At Riat Centre, off Kisumu-Busia highway, Eliakim Okuku and Benjamin Makokha are busy making animal feeds at their enterprise dubbed Victoria Feeds.
The manufacturing unit is an aluminium sheet structure, where Seeds of Gold team finds two workers roasting soya beans in a metal drum.
The heat is intense and the workers have to keep on turning the grains with wooden stick so that they do not burn.
Soya beans are among the key ingredients the duo use to make animals feeds for poultry, pigs and dairy cows.
It all started in 2000 when Okuku shared his idea of starting a poultry farm with his friend Makokha. While Makokha supported the idea, he had a better one of setting up a feeds processing enterprise.
“We realised most farmers in the region had a challenge getting a steady supply of quality feeds for their birds. Some had to buy from as far as Nairobi or Nakuru,” recalls Okuku, adding that a survey they did showed feed-making materials like maize and omena were readily available locally.
With Sh50,000 capital, the duo bought raw materials and a locally made miller to start the business. They hired a structure for which they paid Sh5,000 rent and went into business.
Having studied animal health at Kabete Training Institute, Makokha is in charge of feed formulation while Okuku, a former lab technician, doubles up as the director and salesperson.
“To start an animal feeds processing enterprise, you need a permit from the county government as well as National Environment Management Authority, public health and Kenya Bureau of Standards certification,” says Okuku.
To make the feeds, they use ingredients such as maize germ, wheat pollard, soya beans and omena. They also source sunflower and cotton seed cake from Tanzania and Uganda.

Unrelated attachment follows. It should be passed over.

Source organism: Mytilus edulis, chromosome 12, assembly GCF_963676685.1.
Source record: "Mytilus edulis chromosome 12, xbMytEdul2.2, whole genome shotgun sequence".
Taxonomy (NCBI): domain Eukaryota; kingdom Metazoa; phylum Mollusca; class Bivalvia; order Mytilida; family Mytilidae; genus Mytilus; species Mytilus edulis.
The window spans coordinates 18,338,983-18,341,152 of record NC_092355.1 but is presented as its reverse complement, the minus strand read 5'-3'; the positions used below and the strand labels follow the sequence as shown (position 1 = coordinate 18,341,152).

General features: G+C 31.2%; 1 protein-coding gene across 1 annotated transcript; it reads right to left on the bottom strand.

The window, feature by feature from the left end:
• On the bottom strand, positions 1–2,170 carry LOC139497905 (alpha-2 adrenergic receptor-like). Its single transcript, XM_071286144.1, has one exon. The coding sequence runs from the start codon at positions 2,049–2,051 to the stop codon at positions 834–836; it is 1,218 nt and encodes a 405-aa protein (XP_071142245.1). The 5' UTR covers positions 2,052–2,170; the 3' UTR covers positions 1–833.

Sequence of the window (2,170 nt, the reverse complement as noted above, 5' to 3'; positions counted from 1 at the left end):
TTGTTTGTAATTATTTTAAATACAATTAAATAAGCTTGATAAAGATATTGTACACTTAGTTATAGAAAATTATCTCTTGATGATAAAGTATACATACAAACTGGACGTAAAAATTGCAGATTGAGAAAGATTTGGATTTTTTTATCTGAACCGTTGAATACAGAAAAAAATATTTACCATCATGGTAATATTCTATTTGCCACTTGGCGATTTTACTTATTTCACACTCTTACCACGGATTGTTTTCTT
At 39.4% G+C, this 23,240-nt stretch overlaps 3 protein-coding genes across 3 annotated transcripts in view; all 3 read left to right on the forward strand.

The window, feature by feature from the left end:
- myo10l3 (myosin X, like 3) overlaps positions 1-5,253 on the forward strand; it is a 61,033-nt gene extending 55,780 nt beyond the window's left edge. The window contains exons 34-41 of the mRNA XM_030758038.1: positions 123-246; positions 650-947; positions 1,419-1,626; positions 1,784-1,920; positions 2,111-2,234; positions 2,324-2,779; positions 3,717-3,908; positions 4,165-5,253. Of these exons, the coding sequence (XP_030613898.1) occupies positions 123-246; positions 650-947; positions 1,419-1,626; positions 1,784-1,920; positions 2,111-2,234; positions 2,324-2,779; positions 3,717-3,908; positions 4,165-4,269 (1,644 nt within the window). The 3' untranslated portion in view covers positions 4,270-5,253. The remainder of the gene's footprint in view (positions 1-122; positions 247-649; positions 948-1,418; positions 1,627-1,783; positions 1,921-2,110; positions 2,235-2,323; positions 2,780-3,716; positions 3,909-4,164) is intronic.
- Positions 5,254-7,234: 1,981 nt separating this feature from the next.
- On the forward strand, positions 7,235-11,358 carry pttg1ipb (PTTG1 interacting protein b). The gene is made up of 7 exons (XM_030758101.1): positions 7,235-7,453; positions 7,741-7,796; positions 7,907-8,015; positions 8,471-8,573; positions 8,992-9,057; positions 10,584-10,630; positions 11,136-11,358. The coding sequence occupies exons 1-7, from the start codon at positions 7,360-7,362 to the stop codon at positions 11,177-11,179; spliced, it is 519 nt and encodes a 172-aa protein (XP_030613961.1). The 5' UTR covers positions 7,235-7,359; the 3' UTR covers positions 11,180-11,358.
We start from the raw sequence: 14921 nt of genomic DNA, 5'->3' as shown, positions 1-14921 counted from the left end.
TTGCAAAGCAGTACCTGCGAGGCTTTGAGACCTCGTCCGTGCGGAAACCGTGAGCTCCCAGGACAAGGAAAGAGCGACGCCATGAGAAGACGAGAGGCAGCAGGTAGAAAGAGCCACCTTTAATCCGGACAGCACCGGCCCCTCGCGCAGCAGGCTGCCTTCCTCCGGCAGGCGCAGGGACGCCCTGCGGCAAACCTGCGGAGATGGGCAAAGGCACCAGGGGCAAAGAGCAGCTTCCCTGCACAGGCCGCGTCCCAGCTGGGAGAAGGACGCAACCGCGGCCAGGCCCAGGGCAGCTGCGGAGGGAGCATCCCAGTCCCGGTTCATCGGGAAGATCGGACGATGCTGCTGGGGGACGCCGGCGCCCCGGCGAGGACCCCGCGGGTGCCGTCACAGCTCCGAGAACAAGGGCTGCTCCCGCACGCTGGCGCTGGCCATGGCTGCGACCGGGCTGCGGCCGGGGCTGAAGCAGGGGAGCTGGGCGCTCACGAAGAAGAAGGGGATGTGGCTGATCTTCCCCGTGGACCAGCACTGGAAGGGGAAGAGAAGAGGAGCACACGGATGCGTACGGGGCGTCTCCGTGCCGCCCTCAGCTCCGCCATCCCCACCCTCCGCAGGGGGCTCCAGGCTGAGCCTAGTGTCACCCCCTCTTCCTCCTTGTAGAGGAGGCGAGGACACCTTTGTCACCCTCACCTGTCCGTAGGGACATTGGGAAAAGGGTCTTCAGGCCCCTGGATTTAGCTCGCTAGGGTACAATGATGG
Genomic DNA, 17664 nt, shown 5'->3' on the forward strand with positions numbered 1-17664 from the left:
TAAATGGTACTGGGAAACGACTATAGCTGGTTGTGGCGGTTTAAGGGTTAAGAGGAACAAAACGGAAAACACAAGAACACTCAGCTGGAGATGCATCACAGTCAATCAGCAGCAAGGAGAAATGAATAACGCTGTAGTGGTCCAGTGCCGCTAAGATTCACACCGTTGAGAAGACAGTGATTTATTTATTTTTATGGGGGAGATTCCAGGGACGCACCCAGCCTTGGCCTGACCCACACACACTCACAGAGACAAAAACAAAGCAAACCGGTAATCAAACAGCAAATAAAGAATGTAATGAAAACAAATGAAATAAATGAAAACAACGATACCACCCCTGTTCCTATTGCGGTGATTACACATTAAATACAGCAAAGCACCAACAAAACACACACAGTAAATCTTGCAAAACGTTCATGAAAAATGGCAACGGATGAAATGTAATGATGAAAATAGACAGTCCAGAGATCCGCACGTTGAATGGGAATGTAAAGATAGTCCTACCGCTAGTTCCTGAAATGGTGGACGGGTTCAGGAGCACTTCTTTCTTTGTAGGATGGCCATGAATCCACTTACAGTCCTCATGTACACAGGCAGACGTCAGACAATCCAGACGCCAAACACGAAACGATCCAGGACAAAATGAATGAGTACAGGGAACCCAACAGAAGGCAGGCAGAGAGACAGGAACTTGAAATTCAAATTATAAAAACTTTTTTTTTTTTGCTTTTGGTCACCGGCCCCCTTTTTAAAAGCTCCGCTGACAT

“Using the raw materials we make chick, growers, layers and Kienyeji mashes,” says Makokha, noting that the machines they have for feed processing are locally fabricated hammer miller, half-tonne mixer and stitching machine.
Their current production is 2,000kg of animal feeds daily and have employed four people permanently and hire others on need basis.
They package their feeds in 5kg, 10kg, 20kg and 50kg bags. For Kienyeji mash, 5kg goes at Sh200, 10kg at Sh350, 20kg at Sh700 and 50kg at Sh1,500.
Chick mash, on the other hand, goes from Sh250 to Sh2,200 while growers mash is sold at between Sh400 and Sh1,750 while layers Sh450 to Sh2,000.
In a good month, Okuku notes that the firm makes up to Sh200,000 from sale of animals feeds.
“We were growing steadily but over the years we have seen a change in trend where many farmers are now buying raw materials to make their own feeds,” says Okuku, noting this has affected their business.
He added that the business tends to go down during the electioneering period, when most farmers sell off their poultry for fear interruption of access to feeds.
Lake Basin Development Authority agronomist Amos Amenya says to make good animal feeds, one should source for quality materials for feed formulation.
“You need to blend carbohydrates, proteins, minerals and vitamins. The feeds should have good shelf life, depending how well they are dried and stored. Avoid dump place that can lead to aflatoxin,” he says.
He observes that before getting into the business, one should have a reliable place where they would get the ingredients.
“It is important to do market research, get to know your consumers and do market sampling before finally rolling out for the commercial market. Ensure you have enough space to store raw materials and end products.”